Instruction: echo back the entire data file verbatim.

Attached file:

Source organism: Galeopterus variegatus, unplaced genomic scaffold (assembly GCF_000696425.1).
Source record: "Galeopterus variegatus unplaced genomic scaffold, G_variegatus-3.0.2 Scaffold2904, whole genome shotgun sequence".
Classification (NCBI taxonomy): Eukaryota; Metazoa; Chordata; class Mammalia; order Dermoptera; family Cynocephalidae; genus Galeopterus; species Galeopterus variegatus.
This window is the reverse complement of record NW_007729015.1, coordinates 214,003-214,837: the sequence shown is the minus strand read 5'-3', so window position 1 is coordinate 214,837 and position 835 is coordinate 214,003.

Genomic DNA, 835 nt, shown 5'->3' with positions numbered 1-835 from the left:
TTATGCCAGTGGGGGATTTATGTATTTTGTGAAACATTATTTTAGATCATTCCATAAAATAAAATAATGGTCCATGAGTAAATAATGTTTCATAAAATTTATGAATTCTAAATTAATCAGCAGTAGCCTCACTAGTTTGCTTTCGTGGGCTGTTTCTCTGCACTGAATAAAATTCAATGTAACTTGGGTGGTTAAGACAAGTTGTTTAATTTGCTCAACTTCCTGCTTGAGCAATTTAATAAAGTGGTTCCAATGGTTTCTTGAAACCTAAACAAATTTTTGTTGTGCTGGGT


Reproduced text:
Source organism: Galeopterus variegatus, unplaced genomic scaffold (assembly GCF_000696425.1).
Source record: "Galeopterus variegatus unplaced genomic scaffold, G_variegatus-3.0.2 Scaffold2904, whole genome shotgun sequence".
Classification (NCBI taxonomy): Eukaryota; Metazoa; Chordata; class Mammalia; order Dermoptera; family Cynocephalidae; genus Galeopterus; species Galeopterus variegatus.
This window is the reverse complement of record NW_007729015.1, coordinates 214,003-214,837: the sequence shown is the minus strand read 5'-3', so window position 1 is coordinate 214,837 and position 835 is coordinate 214,003.

Genomic DNA, 835 nt, shown 5'->3' with positions numbered 1-835 from the left:
TTATGCCAGTGGGGGATTTATGTATTTTGTGAAACATTATTTTAGATCATTCCATAAAATAAAATAATGGTCCATGAGTAAATAATGTTTCATAAAATTTATGAATTCTAAATTAATCAGCAGTAGCCTCACTAGTTTGCTTTCGTGGGCTGTTTCTCTGCACTGAATAAAATTCAATGTAACTTGGGTGGTTAAGACAAGTTGTTTAATTTGCTCAACTTCCTGCTTGAGCAATTTAATAAAGTGGTTCCAATGGTTTCTTGAAACCTAAACAAATTTTTGTTGTGCTGGGT